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The Crimmigration Crisis: Immigrants, Crime, & Sovereign Power

Juliet P. Stumpf, Lewis & Clark Law School

Abstract

This article provides a fresh theoretical perspective on the most important development in immigration law today: the convergence of immigration and criminal law. Although the connection between immigration and criminal law, or “crimmigration law,” is now the subject of national debate, scholarship in this area is in a fledgling state. This article begins to fill that void. It proposes a unifying theory – membership theory – for why these two areas of law recently have become so connected, and why that convergence is troubling. Membership theory restricts individual rights and privileges to those who are members of a social contract between the government and the people. It is at work in the convergence of criminal and immigration law in marking out the boundaries of who is an accepted member of society.

Membership theory provides decisionmakers with justification for excluding individuals from society, using immigration and criminal law as the means of exclusion. It operates in the intersection between criminal and immigration law to mark an ever-expanding group of outsiders by denying them the privileges that citizens hold, such as the right to vote or to remain in the United States. Membership theory manifests in this new area through certain powers of the sovereign state: the power to punish, and the power to express moral condemnation.

This use of membership theory places the law on the edge of a crimmigration crisis. Only the harshest elements of each area of law make their way into the criminalization of immigration law, and the apparatus of the state is used to expel from society those deemed criminally alien. The result is an ever-expanding population of the excluded and alienated. Excluding and alienating a population with strong ties to family, communities, and business interests in the United States fractures our society in ways that extend well beyond the immediate deportation or criminal penalty.

This article provides a fresh theoretical perspective on the most important development in immigration law today: the convergence of immigration and criminal law. Although the connection between immigration and criminal law, or “crimmigration law,” is now the subject of national debate, scholarship in this area is in a fledgling state. This article begins to fill that void. It proposes a unifying theory – membership theory – for why these two areas of law recently have become so connected, and why that convergence is troubling. Membership theory restricts individual rights and privileges to those who are members of a social contract between the government and the people. It is at work in the convergence of criminal and immigration law in marking out the boundaries of who is an accepted member of society.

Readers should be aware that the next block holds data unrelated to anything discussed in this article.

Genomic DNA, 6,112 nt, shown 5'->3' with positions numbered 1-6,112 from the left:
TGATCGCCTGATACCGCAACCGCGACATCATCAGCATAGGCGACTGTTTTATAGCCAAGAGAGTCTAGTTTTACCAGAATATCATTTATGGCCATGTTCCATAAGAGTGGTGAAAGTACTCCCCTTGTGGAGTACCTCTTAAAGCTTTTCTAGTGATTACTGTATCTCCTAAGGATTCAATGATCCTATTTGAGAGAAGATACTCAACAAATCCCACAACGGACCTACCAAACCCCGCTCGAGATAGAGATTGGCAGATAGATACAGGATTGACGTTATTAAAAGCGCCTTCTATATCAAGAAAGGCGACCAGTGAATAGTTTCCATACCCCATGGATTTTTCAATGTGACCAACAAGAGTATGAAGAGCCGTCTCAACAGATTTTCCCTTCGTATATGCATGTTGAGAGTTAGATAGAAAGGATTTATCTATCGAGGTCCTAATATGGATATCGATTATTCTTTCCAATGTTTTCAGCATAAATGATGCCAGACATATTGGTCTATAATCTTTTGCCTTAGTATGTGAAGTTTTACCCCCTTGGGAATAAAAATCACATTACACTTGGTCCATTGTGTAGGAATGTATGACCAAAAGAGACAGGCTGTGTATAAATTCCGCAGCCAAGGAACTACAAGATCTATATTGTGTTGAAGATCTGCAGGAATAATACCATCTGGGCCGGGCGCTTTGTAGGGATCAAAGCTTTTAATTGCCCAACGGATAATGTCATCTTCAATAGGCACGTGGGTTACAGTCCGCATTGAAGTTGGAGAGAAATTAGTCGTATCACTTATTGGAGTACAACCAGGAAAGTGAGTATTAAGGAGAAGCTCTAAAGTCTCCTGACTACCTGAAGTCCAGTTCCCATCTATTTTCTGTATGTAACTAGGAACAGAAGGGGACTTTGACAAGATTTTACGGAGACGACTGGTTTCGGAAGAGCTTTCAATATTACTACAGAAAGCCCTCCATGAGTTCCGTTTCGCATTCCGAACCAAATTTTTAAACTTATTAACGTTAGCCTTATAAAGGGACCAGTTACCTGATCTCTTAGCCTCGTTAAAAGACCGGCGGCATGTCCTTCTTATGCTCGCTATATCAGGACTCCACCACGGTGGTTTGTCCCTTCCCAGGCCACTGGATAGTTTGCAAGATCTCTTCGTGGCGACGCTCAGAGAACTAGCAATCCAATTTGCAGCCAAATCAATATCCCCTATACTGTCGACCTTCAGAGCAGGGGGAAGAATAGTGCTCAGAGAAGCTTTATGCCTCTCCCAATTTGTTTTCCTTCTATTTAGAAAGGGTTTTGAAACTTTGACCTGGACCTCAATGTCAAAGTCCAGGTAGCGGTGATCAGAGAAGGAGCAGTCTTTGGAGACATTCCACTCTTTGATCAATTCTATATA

Membership theory provides decisionmakers with justification for excluding individuals from society, using immigration and criminal law as the means of exclusion. It operates in the intersection between criminal and immigration law to mark an ever-expanding group of outsiders by denying them the privileges that citizens hold, such as the right to vote or to remain in the United States. Membership theory manifests in this new area through certain powers of the sovereign state: the power to punish, and the power to express moral condemnation.

This use of membership theory places the law on the edge of a crimmigration crisis. Only the harshest elements of each area of law make their way into the criminalization of immigration law, and the apparatus of the state is used to expel from society those deemed criminally alien. The result is an ever-expanding population of the excluded and alienated. Excluding and alienating a population with strong ties to family, communities, and business interests in the United States fractures our society in ways that extend well beyond the immediate deportation or criminal penalty.

The article begins with a dystopia, narrating a future in which criminal and immigration law have completely merged, and membership theory has resulted in extreme divisions in our society between insiders and outsiders – between the included and the alienated. The rest of the article describes the seeds of that future in the past and present. Part II describes the present confluence of immigration and criminal law. Part III sets out the role of membership theory in those areas in excluding noncitizens and ex-offenders from society. It details the role of sovereign power in drawing and enforcing those lines of exclusion. The article concludes by describing the potential consequences of the convergence of these two areas and the use of membership theory to justify decisions to exclude.

Suggested Citation

Juliet P. Stumpf. "The Crimmigration Crisis: Immigrants, Crime, & Sovereign Power" ExpressO (2006).
Available at: http://works.bepress.com/juliet_stumpf/2

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